ROME — While working on “Otello” and “Falstaff,” his final two operas, the composer Giuseppe Verdi tucked dozens of pages of musical drafts and sketches into folders, scribbling on their covers: “Burn these papers.”

Fortunately, his heirs never carried out those orders. But for years, scholars have complained that for all the access they had to them, those pages might as well have been lost. Locked in a trunk kept at the composer’s home in Sant’Agata, in northern Italy, only select specialists were allowed to peruse them, mostly at the discretion of Verdi’s heirs.

Academics grumbled that requests to study the papers went unanswered. “It was intolerable that scholars couldn’t easily get their hands on the material,” said Sandro Cappelletto, the editor of Studi Verdiani, the journal of the National Institute of Verdi Studies. “We had access to Rossini’s papers, Bellini’s papers. Why should 5,000 of Verdi’s papers remain unread?”

For Verdi aficionados, the trunk — made in Chicago by Marshall Field & Company at the end of the 19th century — became a sort of Holy Grail. Rumors about its contents have been the stuff of legend.

But on Tuesday, two years after the trunk was transferred by Italy’s Ministry of Culture from the Verdi villa to the state archive in the nearby city of Parma, at least some of those speculations will be laid to rest. Its contents are finally being made public.

Locked inside the trunk were drafts and sketches for 12 operas written over nearly half a century, from “Luisa Miller” to “Falstaff,” as well as for works like the Requiem and “Four Sacred Pieces.” They have been cataloged and digitized and will be made accessible to scholars. Alessandra Carlotta Pellegrini, a musicologist who examined the contents, described the experience as getting a firsthand look into “the workshop of the composer.”

The trunk contained more than 5,400 pages, around 600 of which are blank: a cornucopia of musical musings, stage directions, afterthoughts and reconsiderations, offering a glimpse into Verdi’s creative process at work “from the very first compositional gesture, where ideas are still fragmentary,” said Ms. Pellegrini, who became involved with the project when she was scientific director of the Verdi Institute.

There are hundreds of pages related to “Aida,” “Otello” and “Falstaff,” for example — works whose “genesis has never been completely examined,” Ms. Pellegrini said. The sketches are central to understanding Verdi’s compositional process, she added. Various versions of Iago’s famous “Credo” suggest that it was pondered “arduously,” she said, while “Falstaff” fans will be intrigued by drafts Verdi discarded, like the first version of the opera’s fugue finale.

One page, she said, included the scribblings of “an aged Verdi inscribing a passage from the Gospel.” Beyond music, she added, “there’s a life that emerges” from the papers, a lens into the composer’s humanity.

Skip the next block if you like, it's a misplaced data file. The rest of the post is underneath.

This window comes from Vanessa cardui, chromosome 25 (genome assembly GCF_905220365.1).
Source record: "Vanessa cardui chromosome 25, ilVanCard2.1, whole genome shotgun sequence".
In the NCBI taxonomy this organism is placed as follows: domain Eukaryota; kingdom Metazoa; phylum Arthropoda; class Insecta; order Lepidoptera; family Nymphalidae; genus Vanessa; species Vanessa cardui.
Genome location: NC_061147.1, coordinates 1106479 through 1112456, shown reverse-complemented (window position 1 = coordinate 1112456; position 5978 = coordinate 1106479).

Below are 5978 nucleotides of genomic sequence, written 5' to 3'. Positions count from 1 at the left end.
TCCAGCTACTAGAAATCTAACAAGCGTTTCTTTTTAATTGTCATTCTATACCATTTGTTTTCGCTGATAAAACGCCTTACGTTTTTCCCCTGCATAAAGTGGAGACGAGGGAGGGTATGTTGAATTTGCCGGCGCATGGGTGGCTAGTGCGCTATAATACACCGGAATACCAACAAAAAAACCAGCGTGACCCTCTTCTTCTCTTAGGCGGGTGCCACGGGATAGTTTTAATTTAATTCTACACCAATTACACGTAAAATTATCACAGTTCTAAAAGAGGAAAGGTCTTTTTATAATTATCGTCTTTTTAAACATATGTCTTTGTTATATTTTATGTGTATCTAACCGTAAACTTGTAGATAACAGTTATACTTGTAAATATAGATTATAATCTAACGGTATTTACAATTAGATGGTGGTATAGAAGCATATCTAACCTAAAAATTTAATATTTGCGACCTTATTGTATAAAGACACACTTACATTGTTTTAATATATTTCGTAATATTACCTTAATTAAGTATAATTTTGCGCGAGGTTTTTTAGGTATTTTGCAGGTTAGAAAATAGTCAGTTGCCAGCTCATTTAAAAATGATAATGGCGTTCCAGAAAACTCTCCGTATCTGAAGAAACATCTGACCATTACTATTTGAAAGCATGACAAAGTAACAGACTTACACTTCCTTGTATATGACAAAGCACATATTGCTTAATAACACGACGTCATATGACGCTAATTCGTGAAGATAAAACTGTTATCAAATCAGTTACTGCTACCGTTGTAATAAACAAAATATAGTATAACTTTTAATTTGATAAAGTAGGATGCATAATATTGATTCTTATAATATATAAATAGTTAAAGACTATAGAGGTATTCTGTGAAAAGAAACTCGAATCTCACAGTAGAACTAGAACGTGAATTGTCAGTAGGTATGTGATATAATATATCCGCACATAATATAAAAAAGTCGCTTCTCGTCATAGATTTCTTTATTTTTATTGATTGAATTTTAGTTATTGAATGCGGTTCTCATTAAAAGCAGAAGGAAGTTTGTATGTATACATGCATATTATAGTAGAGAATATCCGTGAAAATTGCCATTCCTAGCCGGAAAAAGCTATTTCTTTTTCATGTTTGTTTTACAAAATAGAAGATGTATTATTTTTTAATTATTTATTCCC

They also reflect the passage of time. In the sketches for “Luisa Miller,” which premiered in 1849, Verdi’s handwriting is the “very ordered” writing of a young man, Ms. Pellegrini said, but it becomes “much looser” in the sketches for “Falstaff,” which had its premiere 44 years later. Many of the pages, she added, are difficult to read: “They’re mostly working drafts and sketches,” not intended for posterity.

The varying quality of the paper — including porous, less valuable paper that Verdi probably used for initial drafts and more expensive sheets on which he jotted fuller musical sketches — could assist scholars in establishing a timeline of Verdi’s thoughts. “It’s an incredibly important” cache of documents, Mr. Cappelletto, the Studi Verdiani editor, said, which will be “essential for future critical editions.”

Verdi’s heirs, the Carrara Verdi family, are less enthusiastic about the trunk’s notoriety, and even less so about the removal from the villa by the culture ministry of another cache of documents — around 24,000, including letters and sundry papers — after experts determined that the family was not preserving them correctly. Those papers are now being held in sealed boxes at the state archive in Parma.

The Verdi villa was never widely open, but scholars complained that under the family’s stewardship, it was far too difficult to access documents — despite the fact that Verdi’s papers were declared of public interest in 2008, and as such had to be made available to the public. The culture ministry took the trunk from the villa in January 2017, partly in response to the complaints.

There is no substitute for original documents, said Fabrizio Della Seta, a professor of music at the University of Pavia in Cremona, who oversaw the critical edition of “La Traviata” 20 years ago. Access is “indispensable,” he said, and “must be guaranteed.”

Angiolo Carrara Verdi, one of the composer’s heirs and the Villa Verdi’s current caretaker, declined to be interviewed. Officials at the culture ministry who oversaw the transfer of the papers, as well as ministry officials at local archives, also declined to comment.

Francesco Izzo, the general editor of the critical edition of Verdi’s works, noted that despite the myth surrounding the trunk, its contents hadn’t been a complete mystery. A number of musicologists and scholars have studied individual folders, and, in 2015, Classic Voice, an Italian music magazine that campaigned for access to the documents, published a summary of the contents.

“We already had a fairly clear sense of the contents of this trunk,” said Mr. Izzo. But, he added, “we can now build and improve our knowledge even further.”

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